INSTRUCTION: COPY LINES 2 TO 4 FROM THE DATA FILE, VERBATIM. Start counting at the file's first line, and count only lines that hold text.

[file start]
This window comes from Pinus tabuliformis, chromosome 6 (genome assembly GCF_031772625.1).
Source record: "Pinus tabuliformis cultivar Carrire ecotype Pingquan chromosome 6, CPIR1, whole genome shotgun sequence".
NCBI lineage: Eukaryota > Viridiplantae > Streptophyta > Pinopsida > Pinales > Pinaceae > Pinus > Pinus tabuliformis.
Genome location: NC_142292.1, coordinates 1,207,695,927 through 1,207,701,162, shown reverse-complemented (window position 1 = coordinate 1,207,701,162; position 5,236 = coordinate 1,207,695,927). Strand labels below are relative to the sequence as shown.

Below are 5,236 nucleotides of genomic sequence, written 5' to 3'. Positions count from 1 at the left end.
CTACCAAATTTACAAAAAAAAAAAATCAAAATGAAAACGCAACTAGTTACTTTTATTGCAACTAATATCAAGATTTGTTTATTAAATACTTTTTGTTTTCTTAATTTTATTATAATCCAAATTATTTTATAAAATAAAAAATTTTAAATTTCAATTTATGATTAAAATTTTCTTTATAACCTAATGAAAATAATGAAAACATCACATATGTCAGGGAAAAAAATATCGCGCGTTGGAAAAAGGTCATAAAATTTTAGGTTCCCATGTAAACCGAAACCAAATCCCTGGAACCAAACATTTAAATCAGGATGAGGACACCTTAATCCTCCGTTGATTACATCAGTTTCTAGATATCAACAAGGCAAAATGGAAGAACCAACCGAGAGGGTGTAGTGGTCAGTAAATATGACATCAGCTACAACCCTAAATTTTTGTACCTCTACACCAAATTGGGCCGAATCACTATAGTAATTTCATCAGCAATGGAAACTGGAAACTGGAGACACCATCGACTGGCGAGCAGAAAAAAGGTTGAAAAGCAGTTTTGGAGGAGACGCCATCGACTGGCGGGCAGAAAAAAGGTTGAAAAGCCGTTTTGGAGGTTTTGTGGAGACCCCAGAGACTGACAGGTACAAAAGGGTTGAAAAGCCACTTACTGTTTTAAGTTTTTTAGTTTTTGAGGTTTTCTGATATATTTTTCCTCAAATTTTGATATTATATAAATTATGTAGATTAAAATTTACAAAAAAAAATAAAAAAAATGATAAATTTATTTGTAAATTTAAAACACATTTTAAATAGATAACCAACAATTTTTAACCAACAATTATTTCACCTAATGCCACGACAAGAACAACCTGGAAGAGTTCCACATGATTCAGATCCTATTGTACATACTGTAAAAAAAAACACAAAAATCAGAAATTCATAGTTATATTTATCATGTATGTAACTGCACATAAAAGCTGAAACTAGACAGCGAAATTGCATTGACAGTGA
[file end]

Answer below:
Source record: "Pinus tabuliformis cultivar Carrire ecotype Pingquan chromosome 6, CPIR1, whole genome shotgun sequence".
NCBI lineage: Eukaryota > Viridiplantae > Streptophyta > Pinopsida > Pinales > Pinaceae > Pinus > Pinus tabuliformis.
Genome location: NC_142292.1, coordinates 1,207,695,927 through 1,207,701,162, shown reverse-complemented (window position 1 = coordinate 1,207,701,162; position 5,236 = coordinate 1,207,695,927). Strand labels below are relative to the sequence as shown.